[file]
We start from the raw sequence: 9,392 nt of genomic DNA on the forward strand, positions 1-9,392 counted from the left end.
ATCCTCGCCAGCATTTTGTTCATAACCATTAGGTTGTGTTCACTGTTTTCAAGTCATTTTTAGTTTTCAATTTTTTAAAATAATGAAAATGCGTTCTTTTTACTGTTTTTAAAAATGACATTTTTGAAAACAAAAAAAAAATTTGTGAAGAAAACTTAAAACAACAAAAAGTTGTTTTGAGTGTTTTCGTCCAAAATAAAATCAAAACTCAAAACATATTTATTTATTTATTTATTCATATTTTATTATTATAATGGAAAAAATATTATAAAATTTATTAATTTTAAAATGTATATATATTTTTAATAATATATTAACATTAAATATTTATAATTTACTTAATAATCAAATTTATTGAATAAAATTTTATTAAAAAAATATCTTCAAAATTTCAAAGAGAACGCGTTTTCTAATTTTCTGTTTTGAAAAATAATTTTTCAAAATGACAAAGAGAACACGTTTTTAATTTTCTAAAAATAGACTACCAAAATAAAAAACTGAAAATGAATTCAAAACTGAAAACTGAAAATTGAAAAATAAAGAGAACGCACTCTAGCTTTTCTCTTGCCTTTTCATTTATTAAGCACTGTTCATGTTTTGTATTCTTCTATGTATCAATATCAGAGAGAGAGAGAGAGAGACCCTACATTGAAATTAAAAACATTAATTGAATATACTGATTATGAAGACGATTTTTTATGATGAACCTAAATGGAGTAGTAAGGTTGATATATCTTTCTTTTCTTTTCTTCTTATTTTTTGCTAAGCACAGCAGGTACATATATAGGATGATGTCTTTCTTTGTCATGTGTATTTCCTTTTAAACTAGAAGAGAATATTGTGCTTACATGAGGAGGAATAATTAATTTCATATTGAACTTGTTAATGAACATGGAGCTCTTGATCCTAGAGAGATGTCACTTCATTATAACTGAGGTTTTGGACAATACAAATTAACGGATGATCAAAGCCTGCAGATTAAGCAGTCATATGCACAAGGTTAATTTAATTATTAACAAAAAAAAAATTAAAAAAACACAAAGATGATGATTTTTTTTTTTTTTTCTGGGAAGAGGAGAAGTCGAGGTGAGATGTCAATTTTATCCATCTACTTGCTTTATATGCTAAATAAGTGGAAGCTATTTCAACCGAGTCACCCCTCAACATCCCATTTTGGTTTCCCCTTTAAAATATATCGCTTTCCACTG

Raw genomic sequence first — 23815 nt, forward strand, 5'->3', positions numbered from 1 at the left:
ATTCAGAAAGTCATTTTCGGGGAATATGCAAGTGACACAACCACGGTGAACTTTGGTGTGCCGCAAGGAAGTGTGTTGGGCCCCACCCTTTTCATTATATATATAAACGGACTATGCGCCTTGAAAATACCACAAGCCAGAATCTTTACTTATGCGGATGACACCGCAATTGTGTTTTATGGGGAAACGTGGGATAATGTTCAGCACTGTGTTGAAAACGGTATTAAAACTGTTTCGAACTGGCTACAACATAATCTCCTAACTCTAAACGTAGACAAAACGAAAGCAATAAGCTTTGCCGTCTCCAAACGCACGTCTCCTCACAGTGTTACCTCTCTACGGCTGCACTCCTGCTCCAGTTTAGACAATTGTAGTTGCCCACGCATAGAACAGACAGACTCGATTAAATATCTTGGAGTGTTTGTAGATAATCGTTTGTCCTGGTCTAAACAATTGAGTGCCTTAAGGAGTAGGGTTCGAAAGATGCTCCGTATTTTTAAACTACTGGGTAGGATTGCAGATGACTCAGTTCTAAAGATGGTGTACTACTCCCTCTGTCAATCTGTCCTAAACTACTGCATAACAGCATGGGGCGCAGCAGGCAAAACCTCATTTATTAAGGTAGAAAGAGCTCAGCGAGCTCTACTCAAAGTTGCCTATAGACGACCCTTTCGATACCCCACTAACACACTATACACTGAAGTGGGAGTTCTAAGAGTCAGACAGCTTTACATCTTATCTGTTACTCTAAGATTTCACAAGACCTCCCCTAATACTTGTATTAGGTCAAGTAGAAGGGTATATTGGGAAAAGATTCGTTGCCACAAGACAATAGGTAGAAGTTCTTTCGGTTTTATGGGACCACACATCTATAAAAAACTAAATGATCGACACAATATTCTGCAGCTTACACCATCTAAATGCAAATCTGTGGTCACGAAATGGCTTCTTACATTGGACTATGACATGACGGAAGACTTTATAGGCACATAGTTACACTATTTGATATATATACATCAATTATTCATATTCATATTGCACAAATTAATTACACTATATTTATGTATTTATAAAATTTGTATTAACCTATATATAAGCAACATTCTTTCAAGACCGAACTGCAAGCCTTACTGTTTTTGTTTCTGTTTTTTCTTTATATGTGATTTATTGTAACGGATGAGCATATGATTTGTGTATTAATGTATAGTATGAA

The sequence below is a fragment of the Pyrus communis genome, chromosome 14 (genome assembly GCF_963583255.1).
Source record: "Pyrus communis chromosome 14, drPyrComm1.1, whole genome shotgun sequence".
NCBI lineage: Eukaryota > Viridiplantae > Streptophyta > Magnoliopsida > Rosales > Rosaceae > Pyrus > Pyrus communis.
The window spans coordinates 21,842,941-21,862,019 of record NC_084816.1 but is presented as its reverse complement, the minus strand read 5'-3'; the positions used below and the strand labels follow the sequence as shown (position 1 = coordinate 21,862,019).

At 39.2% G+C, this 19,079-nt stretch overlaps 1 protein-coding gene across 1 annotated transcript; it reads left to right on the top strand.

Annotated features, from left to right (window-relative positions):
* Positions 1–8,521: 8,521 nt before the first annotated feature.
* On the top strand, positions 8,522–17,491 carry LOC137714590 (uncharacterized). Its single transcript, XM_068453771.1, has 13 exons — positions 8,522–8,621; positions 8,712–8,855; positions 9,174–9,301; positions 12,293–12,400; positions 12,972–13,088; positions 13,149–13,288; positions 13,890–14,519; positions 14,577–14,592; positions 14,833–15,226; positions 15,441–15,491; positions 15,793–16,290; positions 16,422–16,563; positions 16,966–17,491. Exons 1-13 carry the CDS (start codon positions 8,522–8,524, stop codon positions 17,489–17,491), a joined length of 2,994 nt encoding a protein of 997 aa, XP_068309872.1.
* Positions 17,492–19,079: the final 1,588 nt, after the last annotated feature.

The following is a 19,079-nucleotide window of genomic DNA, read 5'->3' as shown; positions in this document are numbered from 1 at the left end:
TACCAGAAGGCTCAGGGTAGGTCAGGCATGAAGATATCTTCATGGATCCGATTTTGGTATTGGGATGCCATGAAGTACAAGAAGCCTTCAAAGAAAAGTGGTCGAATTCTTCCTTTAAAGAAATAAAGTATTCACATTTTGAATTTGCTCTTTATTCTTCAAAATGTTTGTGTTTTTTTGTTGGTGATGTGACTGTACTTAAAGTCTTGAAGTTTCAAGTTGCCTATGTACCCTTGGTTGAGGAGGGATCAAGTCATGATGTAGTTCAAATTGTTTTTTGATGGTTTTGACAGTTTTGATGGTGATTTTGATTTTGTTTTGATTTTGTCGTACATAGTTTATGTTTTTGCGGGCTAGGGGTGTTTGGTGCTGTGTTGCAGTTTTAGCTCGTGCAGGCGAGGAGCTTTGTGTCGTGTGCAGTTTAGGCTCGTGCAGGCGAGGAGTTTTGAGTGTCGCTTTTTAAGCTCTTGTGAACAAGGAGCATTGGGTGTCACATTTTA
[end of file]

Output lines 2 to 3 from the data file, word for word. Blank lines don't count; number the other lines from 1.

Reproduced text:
ATCCTCGCCAGCATTTTGTTCATAACCATTAGGTTGTGTTCACTGTTTTCAAGTCATTTTTAGTTTTCAATTTTTTAAAATAATGAAAATGCGTTCTTTTTACTGTTTTTAAAAATGACATTTTTGAAAACAAAAAAAAAATTTGTGAAGAAAACTTAAAACAACAAAAAGTTGTTTTGAGTGTTTTCGTCCAAAATAAAATCAAAACTCAAAACATATTTATTTATTTATTTATTCATATTTTATTATTATAATGGAAAAAATATTATAAAATTTATTAATTTTAAAATGTATATATATTTTTAATAATATATTAACATTAAATATTTATAATTTACTTAATAATCAAATTTATTGAATAAAATTTTATTAAAAAAATATCTTCAAAATTTCAAAGAGAACGCGTTTTCTAATTTTCTGTTTTGAAAAATAATTTTTCAAAATGACAAAGAGAACACGTTTTTAATTTTCTAAAAATAGACTACCAAAATAAAAAACTGAAAATGAATTCAAAACTGAAAACTGAAAATTGAAAAATAAAGAGAACGCACTCTAGCTTTTCTCTTGCCTTTTCATTTATTAAGCACTGTTCATGTTTTGTATTCTTCTATGTATCAATATCAGAGAGAGAGAGAGAGAGACCCTACATTGAAATTAAAAACATTAATTGAATATACTGATTATGAAGACGATTTTTTATGATGAACCTAAATGGAGTAGTAAGGTTGATATATCTTTCTTTTCTTTTCTTCTTATTTTTTGCTAAGCACAGCAGGTACATATATAGGATGATGTCTTTCTTTGTCATGTGTATTTCCTTTTAAACTAGAAGAGAATATTGTGCTTACATGAGGAGGAATAATTAATTTCATATTGAACTTGTTAATGAACATGGAGCTCTTGATCCTAGAGAGATGTCACTTCATTATAACTGAGGTTTTGGACAATACAAATTAACGGATGATCAAAGCCTGCAGATTAAGCAGTCATATGCACAAGGTTAATTTAATTATTAACAAAAAAAAAATTAAAAAAACACAAAGATGATGATTTTTTTTTTTTTTTCTGGGAAGAGGAGAAGTCGAGGTGAGATGTCAATTTTATCCATCTACTTGCTTTATATGCTAAATAAGTGGAAGCTATTTCAACCGAGTCACCCCTCAACATCCCATTTTGGTTTCCCCTTTAAAATATATCGCTTTCCACTG

Raw genomic sequence first — 23815 nt, forward strand, 5'->3', positions numbered from 1 at the left: